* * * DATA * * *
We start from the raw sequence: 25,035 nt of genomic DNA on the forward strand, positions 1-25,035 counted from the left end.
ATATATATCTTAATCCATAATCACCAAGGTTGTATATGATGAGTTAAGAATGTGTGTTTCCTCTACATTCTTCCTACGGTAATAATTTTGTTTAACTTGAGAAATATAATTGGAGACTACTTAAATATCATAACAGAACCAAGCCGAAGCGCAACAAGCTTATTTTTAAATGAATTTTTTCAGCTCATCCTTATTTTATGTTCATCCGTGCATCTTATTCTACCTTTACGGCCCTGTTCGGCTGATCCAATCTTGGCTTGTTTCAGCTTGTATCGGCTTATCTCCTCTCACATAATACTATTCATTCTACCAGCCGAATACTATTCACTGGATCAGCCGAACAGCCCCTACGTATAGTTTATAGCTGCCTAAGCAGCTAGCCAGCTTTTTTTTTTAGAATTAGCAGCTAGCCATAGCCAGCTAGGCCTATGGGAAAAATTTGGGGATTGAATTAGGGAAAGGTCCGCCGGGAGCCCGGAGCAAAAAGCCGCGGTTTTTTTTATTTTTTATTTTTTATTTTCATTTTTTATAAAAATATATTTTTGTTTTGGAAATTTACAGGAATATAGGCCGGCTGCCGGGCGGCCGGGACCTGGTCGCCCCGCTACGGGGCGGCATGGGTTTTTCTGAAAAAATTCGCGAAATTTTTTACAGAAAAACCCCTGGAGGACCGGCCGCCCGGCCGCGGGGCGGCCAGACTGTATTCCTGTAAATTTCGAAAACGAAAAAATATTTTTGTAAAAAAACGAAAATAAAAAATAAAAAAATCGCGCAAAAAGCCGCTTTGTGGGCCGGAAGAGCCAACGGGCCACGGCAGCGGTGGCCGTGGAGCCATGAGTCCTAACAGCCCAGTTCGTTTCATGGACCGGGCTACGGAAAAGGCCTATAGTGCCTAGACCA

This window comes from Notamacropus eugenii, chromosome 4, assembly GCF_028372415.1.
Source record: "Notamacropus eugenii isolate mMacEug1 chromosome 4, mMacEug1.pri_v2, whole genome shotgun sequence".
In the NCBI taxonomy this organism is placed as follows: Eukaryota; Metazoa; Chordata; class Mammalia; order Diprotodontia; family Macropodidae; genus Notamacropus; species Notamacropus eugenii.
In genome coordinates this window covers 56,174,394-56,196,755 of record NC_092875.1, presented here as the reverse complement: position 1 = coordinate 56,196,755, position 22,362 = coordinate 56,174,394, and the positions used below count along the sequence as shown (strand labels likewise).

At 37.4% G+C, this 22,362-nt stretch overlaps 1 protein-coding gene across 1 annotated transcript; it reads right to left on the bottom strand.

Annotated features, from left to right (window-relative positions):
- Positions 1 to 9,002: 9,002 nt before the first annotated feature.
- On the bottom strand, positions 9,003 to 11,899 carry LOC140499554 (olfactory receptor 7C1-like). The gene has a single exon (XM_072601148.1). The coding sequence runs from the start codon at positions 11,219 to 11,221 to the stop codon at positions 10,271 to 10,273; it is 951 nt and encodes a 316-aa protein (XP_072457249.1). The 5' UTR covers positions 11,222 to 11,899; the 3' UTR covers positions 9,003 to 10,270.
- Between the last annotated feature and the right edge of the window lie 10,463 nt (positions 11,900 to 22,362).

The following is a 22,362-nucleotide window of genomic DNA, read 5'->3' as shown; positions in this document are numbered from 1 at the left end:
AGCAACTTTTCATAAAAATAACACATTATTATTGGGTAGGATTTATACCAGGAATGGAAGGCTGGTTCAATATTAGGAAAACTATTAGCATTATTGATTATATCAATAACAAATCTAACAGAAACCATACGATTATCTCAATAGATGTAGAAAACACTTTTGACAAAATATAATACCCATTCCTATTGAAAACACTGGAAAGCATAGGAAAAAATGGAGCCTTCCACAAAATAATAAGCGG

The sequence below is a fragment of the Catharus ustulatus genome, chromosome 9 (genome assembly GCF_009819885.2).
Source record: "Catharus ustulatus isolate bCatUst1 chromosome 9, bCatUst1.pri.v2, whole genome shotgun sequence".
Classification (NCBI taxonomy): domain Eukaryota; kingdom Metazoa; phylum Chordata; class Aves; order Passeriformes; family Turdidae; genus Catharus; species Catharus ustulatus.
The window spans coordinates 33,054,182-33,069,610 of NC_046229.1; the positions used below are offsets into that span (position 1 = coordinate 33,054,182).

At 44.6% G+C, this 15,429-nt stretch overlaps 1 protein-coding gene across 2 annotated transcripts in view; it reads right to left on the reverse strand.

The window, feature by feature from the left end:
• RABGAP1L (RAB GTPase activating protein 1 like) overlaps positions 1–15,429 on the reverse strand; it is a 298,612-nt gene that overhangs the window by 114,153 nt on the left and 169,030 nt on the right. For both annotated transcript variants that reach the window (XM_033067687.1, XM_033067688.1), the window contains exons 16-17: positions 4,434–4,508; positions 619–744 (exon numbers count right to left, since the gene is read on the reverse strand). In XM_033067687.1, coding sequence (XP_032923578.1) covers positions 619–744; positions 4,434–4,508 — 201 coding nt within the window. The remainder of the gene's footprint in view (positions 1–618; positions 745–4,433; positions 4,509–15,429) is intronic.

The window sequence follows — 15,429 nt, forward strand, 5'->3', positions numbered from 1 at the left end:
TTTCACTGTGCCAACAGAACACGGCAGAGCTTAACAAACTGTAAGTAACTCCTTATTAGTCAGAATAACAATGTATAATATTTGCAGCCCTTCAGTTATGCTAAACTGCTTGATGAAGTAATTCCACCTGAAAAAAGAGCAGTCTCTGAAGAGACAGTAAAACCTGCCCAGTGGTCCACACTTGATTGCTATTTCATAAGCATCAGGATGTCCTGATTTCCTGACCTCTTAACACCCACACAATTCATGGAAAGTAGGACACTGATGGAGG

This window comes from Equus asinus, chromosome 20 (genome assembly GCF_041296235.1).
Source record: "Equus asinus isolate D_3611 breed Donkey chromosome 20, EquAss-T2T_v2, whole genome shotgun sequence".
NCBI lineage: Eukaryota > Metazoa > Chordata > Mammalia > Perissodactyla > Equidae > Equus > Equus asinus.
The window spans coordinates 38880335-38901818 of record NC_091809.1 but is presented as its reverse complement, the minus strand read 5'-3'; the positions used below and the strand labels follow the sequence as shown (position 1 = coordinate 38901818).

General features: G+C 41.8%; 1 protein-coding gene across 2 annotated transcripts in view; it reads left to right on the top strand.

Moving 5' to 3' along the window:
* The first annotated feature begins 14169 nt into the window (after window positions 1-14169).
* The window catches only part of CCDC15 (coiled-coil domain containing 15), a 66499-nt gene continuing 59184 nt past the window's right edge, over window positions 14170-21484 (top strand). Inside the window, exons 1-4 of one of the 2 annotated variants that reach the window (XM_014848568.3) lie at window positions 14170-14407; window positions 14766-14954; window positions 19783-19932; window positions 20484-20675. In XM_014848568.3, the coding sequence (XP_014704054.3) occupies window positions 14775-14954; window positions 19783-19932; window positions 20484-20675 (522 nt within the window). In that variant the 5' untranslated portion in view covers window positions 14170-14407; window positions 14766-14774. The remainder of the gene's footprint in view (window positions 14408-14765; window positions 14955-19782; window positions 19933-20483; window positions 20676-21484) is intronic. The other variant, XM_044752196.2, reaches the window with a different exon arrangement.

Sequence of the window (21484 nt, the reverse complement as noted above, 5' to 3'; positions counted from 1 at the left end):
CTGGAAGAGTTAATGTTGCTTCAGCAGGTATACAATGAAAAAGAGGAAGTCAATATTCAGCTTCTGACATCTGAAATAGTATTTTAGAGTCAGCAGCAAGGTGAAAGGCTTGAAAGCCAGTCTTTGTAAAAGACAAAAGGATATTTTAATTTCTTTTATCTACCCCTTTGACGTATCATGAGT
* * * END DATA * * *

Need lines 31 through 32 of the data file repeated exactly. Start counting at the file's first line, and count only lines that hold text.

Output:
Sequence of the window (21484 nt, the reverse complement as noted above, 5' to 3'; positions counted from 1 at the left end):
CTGGAAGAGTTAATGTTGCTTCAGCAGGTATACAATGAAAAAGAGGAAGTCAATATTCAGCTTCTGACATCTGAAATAGTATTTTAGAGTCAGCAGCAAGGTGAAAGGCTTGAAAGCCAGTCTTTGTAAAAGACAAAAGGATATTTTAATTTCTTTTATCTACCCCTTTGACGTATCATGAGT